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Since the death of George Floyd in Minneapolis, Minnesota in 2020, the world has seen a wave of international support for movements against racial injustice, such as Black Lives Matter. As debates around this issue continue to grow within mainstream discussion, business leaders have had to reconsider how they approach diversity and inclusion and how they support staff from ethnic minority backgrounds.

When reflecting on the impact of George Floyd's death and Black Lives Matter on discussions around the roles of BAME (black, Asian and minority ethnic) individuals in accountancy and finance, Crystal Cooke, the director of Diversity & Inclusion at the Association of International Certified Professional Accountants in the US, noted that "it hit home for people…people had 'aha moments'". Despite developing discussions surrounding racial diversity in accountancy, the Top 50+50 survey in the UK found that 54% of UK accountancy firms had no partners from BAME backgrounds. The survey also revealed that 27% of firms had no accountants from an ethnic minority background, a statistic that rose to 64% when looking at under 10% representation. So, how do we as finance professionals continue to push for diversification of an industry that is historically characterised by a lack of ethnic and racial diversity?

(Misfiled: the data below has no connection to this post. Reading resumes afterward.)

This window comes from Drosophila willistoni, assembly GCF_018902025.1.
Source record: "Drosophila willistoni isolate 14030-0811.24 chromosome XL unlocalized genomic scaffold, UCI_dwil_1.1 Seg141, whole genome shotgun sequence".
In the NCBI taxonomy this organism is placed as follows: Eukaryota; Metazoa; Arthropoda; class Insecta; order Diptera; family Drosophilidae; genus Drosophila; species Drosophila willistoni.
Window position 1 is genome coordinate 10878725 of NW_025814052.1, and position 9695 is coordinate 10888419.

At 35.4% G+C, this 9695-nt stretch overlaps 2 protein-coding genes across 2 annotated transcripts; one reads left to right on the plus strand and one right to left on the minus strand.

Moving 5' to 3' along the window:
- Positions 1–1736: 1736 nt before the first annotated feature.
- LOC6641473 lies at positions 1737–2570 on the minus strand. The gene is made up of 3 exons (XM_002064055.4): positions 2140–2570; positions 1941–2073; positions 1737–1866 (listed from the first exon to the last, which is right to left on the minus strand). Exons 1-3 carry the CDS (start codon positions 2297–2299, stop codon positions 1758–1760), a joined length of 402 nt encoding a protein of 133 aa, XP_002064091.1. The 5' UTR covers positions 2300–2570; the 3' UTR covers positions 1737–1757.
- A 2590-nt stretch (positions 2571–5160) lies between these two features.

Despite a lack of BAME individuals at partner level within many accountancy and finance firms, a more promising statistic from Accountancy's 2018 BAME survey shows that, worldwide, 25% of professional staff at the top 10 firms are from a BAME background. The issue, however, is not in recruiting BAME individuals but promoting and retaining staff at a more senior level. Accountancy's 2018 BAME survey highlighted that a lack of senior BAME role models within accountancy is one of the main reasons why junior staff feel unable to push for professional development within the industry.

When exploring the issue of racial diversity in accountancy, it is clear that mid-tier firms are leading the push for diversification. Accountancy's 2018 survey also identified how these firms are overtaking the Big Four's BAME statistics, with Grant Thornton exceeding Deloitte's partner figure (7% vs 5%) whilst Mazars' 23% of BAME support staff outdoing all of the Big Four firms – EY at 22%, KPMG at 20%, PwC at 19%, and Deloitte at 18%.

This is not to say that the Big Four firms aren't keeping up with a growing demand for diversity in finance and accountancy. 2021 saw KPMG UK assemble its most diverse board in the whole of its 150-year history, with 60% of its board members being women and 30% being from an ethnic minority background. Progress such as this shows that accountancy is slowly but surely embracing diversity as a positive force for change. Although there may a way to go, the moves made by firms both big and small towards a more diverse industry show that accountancy can and will be place for all people of colour and minority ethnicities in the years to come.

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